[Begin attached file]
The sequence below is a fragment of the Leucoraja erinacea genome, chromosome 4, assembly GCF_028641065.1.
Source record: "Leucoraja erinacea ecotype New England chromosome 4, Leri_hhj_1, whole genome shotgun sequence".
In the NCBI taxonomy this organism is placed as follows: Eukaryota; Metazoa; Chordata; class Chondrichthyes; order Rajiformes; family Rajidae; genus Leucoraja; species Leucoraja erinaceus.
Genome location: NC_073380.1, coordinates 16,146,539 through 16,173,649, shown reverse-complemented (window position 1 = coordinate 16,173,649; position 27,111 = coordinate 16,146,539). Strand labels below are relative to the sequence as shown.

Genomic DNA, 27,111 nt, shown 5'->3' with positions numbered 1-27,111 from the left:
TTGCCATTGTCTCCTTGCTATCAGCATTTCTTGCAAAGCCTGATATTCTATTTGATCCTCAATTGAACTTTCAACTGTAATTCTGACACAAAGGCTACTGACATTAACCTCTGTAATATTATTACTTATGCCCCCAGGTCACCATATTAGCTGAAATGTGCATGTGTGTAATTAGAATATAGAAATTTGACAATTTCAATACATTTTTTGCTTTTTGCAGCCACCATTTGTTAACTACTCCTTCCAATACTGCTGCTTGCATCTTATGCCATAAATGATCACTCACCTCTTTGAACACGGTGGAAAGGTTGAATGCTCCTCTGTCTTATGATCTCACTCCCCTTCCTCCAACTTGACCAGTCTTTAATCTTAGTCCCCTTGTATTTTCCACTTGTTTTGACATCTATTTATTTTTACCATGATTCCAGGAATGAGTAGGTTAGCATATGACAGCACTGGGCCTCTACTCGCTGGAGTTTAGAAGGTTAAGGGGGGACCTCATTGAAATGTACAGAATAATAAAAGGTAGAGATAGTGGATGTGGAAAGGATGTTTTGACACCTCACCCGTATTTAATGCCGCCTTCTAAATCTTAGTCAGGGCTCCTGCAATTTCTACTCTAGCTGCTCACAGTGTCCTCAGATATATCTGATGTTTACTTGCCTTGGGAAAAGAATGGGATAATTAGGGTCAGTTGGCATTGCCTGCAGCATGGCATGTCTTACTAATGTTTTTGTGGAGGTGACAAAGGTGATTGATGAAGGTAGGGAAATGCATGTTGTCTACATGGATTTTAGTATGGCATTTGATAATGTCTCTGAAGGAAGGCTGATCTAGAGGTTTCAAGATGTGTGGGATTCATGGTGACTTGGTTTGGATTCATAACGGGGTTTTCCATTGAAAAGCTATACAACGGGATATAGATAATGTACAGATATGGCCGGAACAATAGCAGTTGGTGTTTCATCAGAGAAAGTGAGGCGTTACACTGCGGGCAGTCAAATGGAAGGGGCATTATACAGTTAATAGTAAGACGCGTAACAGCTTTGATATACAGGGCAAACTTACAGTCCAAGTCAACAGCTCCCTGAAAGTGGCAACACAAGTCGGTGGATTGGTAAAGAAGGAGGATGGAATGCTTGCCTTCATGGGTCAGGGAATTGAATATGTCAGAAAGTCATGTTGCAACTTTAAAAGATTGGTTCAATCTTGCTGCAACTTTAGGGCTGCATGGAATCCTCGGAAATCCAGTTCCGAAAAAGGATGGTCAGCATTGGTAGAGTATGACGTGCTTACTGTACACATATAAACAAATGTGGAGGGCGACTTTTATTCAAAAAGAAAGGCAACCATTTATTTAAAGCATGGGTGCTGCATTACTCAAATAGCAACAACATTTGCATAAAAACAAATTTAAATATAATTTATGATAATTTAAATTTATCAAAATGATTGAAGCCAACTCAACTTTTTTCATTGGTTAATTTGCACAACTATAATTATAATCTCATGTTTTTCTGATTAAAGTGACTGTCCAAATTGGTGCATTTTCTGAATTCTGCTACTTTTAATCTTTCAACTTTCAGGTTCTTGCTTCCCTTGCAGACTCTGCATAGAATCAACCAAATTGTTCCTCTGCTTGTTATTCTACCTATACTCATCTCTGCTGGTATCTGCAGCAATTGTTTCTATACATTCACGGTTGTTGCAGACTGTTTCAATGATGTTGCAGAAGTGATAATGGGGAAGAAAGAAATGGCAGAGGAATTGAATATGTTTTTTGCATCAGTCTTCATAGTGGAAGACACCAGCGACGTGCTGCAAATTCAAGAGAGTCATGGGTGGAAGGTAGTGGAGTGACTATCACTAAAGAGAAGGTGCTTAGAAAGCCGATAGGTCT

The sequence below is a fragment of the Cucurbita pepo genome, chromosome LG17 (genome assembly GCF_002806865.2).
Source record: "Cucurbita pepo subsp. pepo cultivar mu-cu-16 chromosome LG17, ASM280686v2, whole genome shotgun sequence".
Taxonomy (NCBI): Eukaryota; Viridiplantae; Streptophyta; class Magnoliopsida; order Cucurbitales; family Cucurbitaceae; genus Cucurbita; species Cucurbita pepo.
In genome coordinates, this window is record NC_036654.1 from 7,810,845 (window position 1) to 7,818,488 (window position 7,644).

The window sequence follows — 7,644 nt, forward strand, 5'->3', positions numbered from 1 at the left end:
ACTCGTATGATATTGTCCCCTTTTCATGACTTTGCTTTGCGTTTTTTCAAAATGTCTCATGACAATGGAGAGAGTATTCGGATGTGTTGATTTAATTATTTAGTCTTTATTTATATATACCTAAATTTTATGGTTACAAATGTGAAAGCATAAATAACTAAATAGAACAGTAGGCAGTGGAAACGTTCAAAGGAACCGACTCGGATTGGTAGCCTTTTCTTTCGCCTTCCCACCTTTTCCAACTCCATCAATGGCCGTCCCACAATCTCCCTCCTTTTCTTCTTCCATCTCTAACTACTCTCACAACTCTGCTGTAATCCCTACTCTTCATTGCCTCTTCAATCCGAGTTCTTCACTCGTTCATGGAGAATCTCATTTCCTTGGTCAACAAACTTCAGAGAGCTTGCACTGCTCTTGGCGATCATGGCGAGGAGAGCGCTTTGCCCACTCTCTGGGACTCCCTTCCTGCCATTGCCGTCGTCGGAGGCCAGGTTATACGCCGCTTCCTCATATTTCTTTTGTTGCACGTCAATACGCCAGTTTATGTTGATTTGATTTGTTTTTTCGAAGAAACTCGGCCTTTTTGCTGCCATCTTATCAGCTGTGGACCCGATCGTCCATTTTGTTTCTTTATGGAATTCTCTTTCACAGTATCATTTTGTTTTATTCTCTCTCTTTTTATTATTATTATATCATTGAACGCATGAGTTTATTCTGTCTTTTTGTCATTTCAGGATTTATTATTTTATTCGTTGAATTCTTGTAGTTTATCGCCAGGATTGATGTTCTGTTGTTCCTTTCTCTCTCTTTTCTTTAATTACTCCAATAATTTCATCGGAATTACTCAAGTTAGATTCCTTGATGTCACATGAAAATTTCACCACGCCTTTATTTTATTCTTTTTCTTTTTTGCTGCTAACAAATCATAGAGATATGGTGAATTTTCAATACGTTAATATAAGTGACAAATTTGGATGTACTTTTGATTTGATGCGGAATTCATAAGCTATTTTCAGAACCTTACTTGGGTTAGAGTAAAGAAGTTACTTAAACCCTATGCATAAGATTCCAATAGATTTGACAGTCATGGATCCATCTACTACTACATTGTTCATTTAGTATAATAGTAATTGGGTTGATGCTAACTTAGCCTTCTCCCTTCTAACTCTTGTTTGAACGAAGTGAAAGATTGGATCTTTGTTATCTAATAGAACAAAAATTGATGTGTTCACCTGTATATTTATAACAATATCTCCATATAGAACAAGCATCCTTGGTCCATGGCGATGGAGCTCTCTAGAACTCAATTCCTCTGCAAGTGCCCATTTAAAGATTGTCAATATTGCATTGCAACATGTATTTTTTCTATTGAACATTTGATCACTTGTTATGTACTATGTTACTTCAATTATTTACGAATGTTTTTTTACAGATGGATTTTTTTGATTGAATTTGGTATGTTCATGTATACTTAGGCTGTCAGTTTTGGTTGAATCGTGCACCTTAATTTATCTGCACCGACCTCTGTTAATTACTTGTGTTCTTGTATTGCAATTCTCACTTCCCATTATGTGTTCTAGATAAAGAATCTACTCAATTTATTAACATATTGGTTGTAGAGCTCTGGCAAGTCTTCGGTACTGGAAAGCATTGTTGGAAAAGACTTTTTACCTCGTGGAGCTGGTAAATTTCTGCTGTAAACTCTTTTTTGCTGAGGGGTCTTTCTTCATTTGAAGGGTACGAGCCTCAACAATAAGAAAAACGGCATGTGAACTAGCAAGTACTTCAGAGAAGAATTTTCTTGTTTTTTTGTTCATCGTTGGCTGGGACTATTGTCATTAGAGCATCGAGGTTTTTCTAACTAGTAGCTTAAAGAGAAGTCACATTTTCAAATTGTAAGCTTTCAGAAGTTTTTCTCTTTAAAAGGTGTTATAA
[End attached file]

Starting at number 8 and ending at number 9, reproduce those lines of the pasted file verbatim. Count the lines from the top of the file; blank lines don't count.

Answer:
Source record: "Cucurbita pepo subsp. pepo cultivar mu-cu-16 chromosome LG17, ASM280686v2, whole genome shotgun sequence".
Taxonomy (NCBI): Eukaryota; Viridiplantae; Streptophyta; class Magnoliopsida; order Cucurbitales; family Cucurbitaceae; genus Cucurbita; species Cucurbita pepo.